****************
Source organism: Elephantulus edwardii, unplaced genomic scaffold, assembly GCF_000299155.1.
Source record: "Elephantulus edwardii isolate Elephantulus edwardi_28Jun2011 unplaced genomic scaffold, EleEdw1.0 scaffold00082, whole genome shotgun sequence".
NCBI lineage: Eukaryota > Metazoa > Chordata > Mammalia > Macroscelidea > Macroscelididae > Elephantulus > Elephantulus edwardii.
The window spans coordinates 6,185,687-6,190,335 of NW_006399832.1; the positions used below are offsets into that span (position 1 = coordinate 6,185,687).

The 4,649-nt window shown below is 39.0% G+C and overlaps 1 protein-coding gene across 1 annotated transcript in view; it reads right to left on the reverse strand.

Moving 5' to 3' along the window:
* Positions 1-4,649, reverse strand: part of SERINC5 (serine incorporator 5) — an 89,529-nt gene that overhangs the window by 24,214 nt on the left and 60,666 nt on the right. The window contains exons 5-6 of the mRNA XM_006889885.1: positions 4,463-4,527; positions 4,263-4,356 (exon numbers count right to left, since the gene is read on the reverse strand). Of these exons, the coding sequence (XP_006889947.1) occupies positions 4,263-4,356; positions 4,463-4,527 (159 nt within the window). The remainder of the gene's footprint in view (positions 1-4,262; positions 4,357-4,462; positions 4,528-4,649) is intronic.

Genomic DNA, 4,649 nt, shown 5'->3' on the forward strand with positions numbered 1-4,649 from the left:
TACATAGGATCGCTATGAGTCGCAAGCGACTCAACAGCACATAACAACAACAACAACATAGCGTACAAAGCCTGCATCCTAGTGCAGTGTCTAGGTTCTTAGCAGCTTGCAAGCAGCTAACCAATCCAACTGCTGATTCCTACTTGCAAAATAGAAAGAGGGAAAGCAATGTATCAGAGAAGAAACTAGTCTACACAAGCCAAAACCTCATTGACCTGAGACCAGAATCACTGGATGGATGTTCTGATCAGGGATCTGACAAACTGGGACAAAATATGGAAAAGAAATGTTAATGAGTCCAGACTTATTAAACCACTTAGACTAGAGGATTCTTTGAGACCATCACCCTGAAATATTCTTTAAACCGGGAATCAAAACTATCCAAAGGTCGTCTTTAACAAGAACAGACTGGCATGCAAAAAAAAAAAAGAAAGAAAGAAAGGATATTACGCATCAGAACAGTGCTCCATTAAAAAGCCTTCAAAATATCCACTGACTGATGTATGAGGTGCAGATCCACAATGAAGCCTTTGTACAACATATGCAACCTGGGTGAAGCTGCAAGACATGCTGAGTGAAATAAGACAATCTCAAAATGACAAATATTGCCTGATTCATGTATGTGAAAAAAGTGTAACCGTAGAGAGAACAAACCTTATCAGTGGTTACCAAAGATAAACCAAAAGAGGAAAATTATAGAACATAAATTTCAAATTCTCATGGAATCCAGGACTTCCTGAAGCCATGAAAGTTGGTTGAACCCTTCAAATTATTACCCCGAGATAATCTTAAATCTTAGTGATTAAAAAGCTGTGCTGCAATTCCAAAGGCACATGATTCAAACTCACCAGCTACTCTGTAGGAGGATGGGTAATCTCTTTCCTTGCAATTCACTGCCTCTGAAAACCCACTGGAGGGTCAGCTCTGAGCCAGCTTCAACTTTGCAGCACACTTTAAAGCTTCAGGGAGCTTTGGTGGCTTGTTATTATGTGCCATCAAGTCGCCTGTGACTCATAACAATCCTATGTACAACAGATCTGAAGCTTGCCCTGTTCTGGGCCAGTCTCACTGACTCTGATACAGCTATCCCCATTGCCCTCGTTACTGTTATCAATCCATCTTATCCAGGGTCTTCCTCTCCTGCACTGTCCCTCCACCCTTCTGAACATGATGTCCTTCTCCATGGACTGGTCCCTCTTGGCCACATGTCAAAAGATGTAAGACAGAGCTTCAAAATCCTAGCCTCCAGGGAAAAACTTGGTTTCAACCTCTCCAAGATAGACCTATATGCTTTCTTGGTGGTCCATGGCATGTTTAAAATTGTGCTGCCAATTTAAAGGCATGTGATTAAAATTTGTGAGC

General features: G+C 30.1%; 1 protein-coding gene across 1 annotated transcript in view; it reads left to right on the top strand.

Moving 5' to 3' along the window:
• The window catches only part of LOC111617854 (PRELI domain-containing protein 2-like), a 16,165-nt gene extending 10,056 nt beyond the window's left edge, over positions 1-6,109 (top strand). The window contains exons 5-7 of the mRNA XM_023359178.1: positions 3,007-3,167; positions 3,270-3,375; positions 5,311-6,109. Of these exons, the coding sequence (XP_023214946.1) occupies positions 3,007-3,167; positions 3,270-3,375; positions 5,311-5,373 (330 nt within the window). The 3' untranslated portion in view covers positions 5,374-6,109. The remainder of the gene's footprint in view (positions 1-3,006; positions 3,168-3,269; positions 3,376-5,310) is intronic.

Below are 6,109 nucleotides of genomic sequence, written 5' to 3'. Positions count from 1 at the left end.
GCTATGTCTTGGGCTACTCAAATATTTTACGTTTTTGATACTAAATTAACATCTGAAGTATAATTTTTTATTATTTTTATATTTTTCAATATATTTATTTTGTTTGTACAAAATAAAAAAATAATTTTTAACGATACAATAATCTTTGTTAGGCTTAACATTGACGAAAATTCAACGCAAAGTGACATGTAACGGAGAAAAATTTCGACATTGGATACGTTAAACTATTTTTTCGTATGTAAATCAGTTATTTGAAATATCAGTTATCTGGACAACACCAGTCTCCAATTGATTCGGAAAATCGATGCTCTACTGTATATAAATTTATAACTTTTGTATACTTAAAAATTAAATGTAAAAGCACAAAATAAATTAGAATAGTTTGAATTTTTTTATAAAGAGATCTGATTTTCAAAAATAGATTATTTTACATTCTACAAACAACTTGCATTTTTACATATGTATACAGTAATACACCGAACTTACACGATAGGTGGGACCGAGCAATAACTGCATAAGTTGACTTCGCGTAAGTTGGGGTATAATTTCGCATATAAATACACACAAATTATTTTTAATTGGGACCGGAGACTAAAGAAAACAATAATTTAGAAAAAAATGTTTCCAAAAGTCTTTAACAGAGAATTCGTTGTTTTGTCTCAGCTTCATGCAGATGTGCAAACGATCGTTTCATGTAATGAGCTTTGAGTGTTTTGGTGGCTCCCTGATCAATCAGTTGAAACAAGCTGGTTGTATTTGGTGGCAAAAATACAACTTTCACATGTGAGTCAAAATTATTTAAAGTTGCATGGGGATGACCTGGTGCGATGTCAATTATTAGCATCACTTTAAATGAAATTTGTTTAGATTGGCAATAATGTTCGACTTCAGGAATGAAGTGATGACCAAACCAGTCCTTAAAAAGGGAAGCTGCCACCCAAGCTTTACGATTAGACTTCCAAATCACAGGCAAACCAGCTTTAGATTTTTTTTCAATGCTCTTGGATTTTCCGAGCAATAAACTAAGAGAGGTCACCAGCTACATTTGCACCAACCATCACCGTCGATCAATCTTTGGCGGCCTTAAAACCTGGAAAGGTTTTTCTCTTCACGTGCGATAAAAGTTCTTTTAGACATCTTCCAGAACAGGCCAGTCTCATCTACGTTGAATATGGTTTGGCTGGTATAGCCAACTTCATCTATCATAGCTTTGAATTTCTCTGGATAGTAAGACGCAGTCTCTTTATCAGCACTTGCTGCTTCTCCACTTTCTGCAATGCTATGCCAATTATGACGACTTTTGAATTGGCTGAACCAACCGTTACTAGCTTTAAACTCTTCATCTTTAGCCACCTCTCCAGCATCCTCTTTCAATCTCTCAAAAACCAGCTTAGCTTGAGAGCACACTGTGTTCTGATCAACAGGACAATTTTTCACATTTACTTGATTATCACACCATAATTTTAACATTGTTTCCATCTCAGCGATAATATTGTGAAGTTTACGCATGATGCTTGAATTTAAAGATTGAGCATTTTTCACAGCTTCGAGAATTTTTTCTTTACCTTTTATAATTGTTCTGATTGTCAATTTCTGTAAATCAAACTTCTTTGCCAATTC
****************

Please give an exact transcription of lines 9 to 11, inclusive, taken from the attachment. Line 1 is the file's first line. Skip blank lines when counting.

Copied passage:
TACATAGGATCGCTATGAGTCGCAAGCGACTCAACAGCACATAACAACAACAACAACATAGCGTACAAAGCCTGCATCCTAGTGCAGTGTCTAGGTTCTTAGCAGCTTGCAAGCAGCTAACCAATCCAACTGCTGATTCCTACTTGCAAAATAGAAAGAGGGAAAGCAATGTATCAGAGAAGAAACTAGTCTACACAAGCCAAAACCTCATTGACCTGAGACCAGAATCACTGGATGGATGTTCTGATCAGGGATCTGACAAACTGGGACAAAATATGGAAAAGAAATGTTAATGAGTCCAGACTTATTAAACCACTTAGACTAGAGGATTCTTTGAGACCATCACCCTGAAATATTCTTTAAACCGGGAATCAAAACTATCCAAAGGTCGTCTTTAACAAGAACAGACTGGCATGCAAAAAAAAAAAAGAAAGAAAGAAAGGATATTACGCATCAGAACAGTGCTCCATTAAAAAGCCTTCAAAATATCCACTGACTGATGTATGAGGTGCAGATCCACAATGAAGCCTTTGTACAACATATGCAACCTGGGTGAAGCTGCAAGACATGCTGAGTGAAATAAGACAATCTCAAAATGACAAATATTGCCTGATTCATGTATGTGAAAAAAGTGTAACCGTAGAGAGAACAAACCTTATCAGTGGTTACCAAAGATAAACCAAAAGAGGAAAATTATAGAACATAAATTTCAAATTCTCATGGAATCCAGGACTTCCTGAAGCCATGAAAGTTGGTTGAACCCTTCAAATTATTACCCCGAGATAATCTTAAATCTTAGTGATTAAAAAGCTGTGCTGCAATTCCAAAGGCACATGATTCAAACTCACCAGCTACTCTGTAGGAGGATGGGTAATCTCTTTCCTTGCAATTCACTGCCTCTGAAAACCCACTGGAGGGTCAGCTCTGAGCCAGCTTCAACTTTGCAGCACACTTTAAAGCTTCAGGGAGCTTTGGTGGCTTGTTATTATGTGCCATCAAGTCGCCTGTGACTCATAACAATCCTATGTACAACAGATCTGAAGCTTGCCCTGTTCTGGGCCAGTCTCACTGACTCTGATACAGCTATCCCCATTGCCCTCGTTACTGTTATCAATCCATCTTATCCAGGGTCTTCCTCTCCTGCACTGTCCCTCCACCCTTCTGAACATGATGTCCTTCTCCATGGACTGGTCCCTCTTGGCCACATGTCAAAAGATGTAAGACAGAGCTTCAAAATCCTAGCCTCCAGGGAAAAACTTGGTTTCAACCTCTCCAAGATAGACCTATATGCTTTCTTGGTGGTCCATGGCATGTTTAAAATTGTGCTGCCAATTTAAAGGCATGTGATTAAAATTTGTGAGC

General features: G+C 30.1%; 1 protein-coding gene across 1 annotated transcript in view; it reads left to right on the top strand.

Moving 5' to 3' along the window: